Looking at my support tickets, two tickets were sent in by whoever had access to my account. The first ticket was submitted when I was still online last night, and it was a petition to have my real authenticator removed, complete with what I'd imagine was a doctored driver's license. This ticket was handled by a GM, and the authenticator was removed. Could the process of removing my authenticator have been done without actually fully accessing my account (i.e. without somehow knowing my authenticator information)? As I understand it, if someone was able to access my authenticator code, then it's 100% a case of malware on my computer.
my friend just got hacked the exact same way

they changed his authenticator, how does he log in to create a ticket when he can no longer authenticate his account?
my friend just got hacked the exact same way

they changed his authenticator, how does he log in to create a ticket when he can no longer authenticate his account?


The petition to remove an authenticator from an account can be done without being logged in to a battle.net account, assuming he has all the proper information (Address, phone number, answer to security question, etc.) If he goes to the support section, it's all pretty straight forward from there. He can either create a ticket, or talk to support through live chat/the phone. I found the latter to be much quicker.
Floseidon

To remove an authenticator you would normally need to have access to the authenticator code. However, there are cases where this may change. For example, if an authenticator is lost or broken, you would then need to contact us to remove the authenticator, but we would only do so after verifying that you are the account owner.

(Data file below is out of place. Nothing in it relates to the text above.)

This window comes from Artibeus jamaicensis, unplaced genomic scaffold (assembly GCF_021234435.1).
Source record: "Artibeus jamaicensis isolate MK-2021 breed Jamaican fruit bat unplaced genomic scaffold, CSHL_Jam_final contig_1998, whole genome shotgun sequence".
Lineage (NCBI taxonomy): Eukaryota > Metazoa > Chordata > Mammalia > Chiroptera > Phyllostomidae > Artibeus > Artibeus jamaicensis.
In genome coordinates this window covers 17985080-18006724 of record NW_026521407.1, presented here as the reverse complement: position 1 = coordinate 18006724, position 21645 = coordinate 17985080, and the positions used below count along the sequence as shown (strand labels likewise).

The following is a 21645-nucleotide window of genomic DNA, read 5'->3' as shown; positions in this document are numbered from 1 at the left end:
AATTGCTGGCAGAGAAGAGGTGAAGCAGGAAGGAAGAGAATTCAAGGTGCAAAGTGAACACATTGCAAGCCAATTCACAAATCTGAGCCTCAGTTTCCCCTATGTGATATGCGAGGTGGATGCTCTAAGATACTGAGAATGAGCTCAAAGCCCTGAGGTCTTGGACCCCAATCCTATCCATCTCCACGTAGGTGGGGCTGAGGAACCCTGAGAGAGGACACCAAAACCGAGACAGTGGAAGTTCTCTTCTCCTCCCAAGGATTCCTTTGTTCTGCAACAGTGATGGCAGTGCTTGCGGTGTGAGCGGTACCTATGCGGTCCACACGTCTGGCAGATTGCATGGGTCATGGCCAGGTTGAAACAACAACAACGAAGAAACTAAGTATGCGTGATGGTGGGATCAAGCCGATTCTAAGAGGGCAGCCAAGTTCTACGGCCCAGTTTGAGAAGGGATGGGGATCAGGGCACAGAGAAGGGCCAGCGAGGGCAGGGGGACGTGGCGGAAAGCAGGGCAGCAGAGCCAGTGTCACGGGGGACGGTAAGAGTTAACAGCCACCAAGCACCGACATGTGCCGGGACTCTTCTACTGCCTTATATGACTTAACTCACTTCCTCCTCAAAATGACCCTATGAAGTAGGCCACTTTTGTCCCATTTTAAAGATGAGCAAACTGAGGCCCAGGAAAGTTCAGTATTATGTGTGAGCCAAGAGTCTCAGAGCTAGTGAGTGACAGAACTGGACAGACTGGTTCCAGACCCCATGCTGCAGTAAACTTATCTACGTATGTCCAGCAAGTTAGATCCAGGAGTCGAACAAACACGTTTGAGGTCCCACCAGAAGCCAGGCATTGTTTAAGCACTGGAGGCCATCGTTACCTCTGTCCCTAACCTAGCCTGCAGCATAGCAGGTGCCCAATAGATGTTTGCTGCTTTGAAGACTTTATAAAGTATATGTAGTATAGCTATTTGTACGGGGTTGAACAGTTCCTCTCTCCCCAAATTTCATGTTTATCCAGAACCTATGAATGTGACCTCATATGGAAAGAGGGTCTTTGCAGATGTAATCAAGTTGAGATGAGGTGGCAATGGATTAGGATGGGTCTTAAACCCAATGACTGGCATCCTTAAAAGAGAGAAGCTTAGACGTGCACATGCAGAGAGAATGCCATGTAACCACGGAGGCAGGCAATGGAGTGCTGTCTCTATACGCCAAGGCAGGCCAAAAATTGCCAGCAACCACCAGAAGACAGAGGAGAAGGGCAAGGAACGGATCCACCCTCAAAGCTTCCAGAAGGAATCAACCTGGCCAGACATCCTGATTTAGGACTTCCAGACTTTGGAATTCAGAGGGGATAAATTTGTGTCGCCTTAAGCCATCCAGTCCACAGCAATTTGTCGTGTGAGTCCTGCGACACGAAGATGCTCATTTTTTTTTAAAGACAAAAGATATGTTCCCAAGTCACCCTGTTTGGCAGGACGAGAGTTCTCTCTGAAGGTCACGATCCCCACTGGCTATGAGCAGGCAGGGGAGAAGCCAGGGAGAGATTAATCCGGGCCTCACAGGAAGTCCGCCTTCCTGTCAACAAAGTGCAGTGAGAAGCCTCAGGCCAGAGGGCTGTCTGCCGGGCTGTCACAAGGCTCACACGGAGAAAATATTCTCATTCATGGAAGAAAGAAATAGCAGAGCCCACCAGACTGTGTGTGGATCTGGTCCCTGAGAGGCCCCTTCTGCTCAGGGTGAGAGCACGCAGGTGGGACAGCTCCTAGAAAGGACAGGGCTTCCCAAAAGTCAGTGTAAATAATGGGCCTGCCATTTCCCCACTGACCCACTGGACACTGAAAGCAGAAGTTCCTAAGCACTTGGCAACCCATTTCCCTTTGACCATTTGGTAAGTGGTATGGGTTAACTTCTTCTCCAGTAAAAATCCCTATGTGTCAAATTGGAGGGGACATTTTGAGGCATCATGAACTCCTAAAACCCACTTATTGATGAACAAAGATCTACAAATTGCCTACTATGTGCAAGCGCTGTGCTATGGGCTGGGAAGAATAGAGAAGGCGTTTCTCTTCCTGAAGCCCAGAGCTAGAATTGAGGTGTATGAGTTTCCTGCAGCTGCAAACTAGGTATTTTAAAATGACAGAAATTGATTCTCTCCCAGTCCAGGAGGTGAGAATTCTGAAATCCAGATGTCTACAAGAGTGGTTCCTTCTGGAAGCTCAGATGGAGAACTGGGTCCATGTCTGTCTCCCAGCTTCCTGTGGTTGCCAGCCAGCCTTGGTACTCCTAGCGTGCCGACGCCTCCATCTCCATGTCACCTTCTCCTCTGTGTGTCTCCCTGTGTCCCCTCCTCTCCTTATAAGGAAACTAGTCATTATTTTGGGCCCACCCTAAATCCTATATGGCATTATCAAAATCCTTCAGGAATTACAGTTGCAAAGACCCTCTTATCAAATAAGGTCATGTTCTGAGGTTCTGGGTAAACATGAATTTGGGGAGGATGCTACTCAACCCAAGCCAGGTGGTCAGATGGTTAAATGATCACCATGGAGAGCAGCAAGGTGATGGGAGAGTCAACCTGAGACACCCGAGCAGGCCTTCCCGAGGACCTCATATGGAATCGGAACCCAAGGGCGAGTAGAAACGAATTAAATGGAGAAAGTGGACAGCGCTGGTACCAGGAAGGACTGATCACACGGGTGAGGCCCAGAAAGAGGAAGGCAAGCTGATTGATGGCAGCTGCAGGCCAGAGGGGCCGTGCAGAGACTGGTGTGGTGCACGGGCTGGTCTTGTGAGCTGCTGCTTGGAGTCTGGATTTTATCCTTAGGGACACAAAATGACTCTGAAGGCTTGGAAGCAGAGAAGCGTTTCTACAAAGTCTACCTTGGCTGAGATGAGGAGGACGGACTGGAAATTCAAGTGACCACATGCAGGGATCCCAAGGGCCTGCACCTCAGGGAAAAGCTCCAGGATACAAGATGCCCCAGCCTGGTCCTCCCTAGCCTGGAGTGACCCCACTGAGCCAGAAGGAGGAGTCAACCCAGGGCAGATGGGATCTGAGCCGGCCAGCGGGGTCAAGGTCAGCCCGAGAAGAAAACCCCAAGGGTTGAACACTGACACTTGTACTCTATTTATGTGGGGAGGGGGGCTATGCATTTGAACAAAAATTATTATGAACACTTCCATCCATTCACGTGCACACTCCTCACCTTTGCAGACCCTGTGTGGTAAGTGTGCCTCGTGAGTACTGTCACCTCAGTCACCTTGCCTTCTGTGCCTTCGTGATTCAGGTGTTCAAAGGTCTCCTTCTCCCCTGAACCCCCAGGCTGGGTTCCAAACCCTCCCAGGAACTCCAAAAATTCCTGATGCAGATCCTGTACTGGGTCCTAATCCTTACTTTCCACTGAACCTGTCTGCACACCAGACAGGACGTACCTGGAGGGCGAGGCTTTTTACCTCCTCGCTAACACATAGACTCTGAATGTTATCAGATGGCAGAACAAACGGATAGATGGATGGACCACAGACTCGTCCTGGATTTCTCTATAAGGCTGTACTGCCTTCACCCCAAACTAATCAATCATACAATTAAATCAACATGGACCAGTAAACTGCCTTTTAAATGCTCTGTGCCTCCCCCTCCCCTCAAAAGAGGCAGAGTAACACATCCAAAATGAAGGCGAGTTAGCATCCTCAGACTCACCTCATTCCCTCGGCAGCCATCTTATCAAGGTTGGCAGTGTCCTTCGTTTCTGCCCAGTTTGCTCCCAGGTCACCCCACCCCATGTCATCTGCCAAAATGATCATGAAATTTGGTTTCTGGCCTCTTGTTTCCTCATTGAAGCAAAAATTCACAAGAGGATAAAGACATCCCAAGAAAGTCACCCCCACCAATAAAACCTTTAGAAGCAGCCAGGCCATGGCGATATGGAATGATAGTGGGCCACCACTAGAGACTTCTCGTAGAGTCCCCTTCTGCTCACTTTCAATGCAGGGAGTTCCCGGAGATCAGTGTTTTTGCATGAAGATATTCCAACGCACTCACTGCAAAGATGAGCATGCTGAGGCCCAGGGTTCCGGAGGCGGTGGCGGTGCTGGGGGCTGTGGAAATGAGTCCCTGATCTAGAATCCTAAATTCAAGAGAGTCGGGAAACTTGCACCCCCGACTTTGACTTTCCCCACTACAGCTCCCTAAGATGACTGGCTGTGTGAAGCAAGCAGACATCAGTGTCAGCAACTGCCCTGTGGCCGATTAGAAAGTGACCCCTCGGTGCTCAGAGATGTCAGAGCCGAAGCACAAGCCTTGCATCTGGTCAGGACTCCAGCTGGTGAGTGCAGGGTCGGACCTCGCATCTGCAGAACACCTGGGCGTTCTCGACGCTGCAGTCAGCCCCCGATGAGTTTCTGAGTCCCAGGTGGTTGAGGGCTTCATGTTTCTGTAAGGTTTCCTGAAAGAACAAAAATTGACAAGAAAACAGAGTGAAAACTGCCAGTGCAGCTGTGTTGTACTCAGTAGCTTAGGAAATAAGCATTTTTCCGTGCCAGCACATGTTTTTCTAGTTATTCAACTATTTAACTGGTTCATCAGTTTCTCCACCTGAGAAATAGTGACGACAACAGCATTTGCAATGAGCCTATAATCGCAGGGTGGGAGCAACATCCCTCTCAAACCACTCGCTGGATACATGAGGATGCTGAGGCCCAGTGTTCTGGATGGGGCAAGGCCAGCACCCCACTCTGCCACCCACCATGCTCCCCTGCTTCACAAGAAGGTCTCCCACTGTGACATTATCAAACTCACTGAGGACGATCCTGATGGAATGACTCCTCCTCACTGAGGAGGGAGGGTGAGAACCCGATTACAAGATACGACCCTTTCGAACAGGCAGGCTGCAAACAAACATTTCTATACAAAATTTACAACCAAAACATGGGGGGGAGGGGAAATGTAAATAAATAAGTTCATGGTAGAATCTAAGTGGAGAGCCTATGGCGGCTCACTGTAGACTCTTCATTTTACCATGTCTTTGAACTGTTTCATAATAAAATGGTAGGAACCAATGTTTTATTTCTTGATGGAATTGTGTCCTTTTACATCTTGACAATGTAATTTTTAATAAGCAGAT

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Really curious about which authenticator you used. Was it one with a random number in a display that changes every so often?

To hack that type, they'd have to know not only one of the recent random numbers it generated, but also the seed.
Floseidon

To remove an authenticator you would normally need to have access to the authenticator code. However, there are cases where this may change. For example, if an authenticator is lost or broken, you would then need to contact us to remove the authenticator, but we would only do so after verifying that you are the account owner.
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The ticket that was opened claimed that "my phone reset to factory settings so I lost my authenticator + serial number." I'd assume that the verifications you spoke of are providing ID, which whoever opened the ticket did. Like I said, the ticket was serviced by a GM, so I'm going to assume whoever got access to my account just had my account information, but not a way to access my authenticator. Still not sure how it happened, but at the very least it means I have to be less worried about malware on my main computer.

Really curious about which authenticator you used. Was it one with a random number in a display that changes every so often?

To hack that type, they'd have to know not only one of the recent random numbers it generated, but also the seed.


Isn't that how every authenticator works? For what it's worth, I was using the mobile authenticator.